The Nissan LEAF is hailed as being the world's first mainstream EV. We're not here to argue. However, as is the case with anything new, acceptance of the LEAF - and really EV technology - is taking longer than many early adopters might have hoped.
Compared to other new Nissan models such as the Altima, or Rogue, which are available across the U.S., the Nissan LEAF can still be reserved in only 29 American markets, including: AL, AZ, CA, CO, CT, DL, FL, GA, HI, IL, IN, LO, MA, MD, MI, NV, NC, NH, NH NY, OH, OR, PE, RI, SC, TN, TX, VG, WA, and Washington, D.C. This isn't to say that drivers outside of these states and district can't order the LEAF; but it certainly doesn't make it easy for them to simply swing by and take a test drive after work.
American drivers are not alone in this quandary, either. Similar challenges surrounding accessing the LEAF can be found across the pond. Nissan, perhaps more than anyone else, is aware of this. And, in an effort to make the LEAF even more mainstream, they're taking matters into their own hands.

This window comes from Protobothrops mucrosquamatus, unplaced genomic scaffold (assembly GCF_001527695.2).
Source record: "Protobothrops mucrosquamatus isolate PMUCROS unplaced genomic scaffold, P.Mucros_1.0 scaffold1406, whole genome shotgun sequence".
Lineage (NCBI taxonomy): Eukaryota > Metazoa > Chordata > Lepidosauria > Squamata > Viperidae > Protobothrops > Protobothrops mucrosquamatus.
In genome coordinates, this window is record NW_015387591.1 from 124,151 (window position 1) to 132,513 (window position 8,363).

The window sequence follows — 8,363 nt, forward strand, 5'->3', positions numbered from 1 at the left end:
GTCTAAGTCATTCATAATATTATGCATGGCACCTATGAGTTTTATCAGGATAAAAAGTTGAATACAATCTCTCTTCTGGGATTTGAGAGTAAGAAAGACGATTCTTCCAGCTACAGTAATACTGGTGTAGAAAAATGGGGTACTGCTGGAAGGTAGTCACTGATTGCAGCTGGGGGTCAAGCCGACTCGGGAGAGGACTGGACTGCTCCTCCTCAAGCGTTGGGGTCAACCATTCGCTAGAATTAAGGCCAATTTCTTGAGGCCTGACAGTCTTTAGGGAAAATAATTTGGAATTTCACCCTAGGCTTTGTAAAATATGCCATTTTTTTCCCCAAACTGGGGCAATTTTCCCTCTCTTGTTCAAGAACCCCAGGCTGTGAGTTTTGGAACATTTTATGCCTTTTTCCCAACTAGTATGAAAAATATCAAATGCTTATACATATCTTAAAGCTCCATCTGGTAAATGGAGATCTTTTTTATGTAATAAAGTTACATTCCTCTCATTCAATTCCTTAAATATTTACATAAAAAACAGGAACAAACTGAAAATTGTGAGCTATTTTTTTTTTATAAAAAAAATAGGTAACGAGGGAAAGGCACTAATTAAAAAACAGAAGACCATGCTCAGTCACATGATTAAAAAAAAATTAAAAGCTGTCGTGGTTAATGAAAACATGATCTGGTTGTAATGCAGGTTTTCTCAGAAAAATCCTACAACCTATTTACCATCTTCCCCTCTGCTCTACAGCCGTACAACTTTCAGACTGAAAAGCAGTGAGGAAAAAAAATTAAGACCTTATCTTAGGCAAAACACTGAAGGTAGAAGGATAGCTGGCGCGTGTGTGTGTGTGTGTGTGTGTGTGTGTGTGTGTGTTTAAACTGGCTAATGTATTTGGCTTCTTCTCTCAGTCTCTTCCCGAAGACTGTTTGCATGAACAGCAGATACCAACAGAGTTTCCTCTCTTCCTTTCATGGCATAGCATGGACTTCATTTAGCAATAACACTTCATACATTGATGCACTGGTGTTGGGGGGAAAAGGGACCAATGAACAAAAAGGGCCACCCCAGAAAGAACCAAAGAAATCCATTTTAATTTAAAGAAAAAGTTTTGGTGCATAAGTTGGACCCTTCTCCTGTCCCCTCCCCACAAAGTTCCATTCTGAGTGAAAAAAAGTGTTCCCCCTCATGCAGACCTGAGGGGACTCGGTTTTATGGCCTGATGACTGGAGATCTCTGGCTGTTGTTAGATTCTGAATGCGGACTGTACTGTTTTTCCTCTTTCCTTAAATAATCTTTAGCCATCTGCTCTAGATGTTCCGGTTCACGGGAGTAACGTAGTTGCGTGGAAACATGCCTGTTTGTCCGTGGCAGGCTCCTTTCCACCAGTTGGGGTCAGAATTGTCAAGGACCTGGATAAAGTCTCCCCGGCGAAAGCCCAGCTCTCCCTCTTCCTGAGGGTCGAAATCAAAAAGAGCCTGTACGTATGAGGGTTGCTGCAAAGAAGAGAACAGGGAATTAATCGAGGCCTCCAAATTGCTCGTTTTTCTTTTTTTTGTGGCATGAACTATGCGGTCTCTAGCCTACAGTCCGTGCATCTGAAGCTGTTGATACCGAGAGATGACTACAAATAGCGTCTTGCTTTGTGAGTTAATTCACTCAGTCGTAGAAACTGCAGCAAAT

With the help of acclaimed rental group Europcar, Nissan is bringing the LEAF to the daily rental market in Paris and London, for the first time ever. The benefit of this decision is three-fold.
First, making the Nissan LEAF available to drivers in Paris and London, will help reduce the cities' overall CO2 levels.Second, interested but skeptical drivers will have the opportunity to spend some one-on-one time with the LEAF. Third, Europcar will provide Nissan with invaluable consumer feedback. Nissan will then use the data garnered from Europcar's follow-up surveys to help direct the brand's future-gen EVs. That means American drivers will benefit from the program, regardless of whether or not Nissan decides to bring a similar pilot program here.
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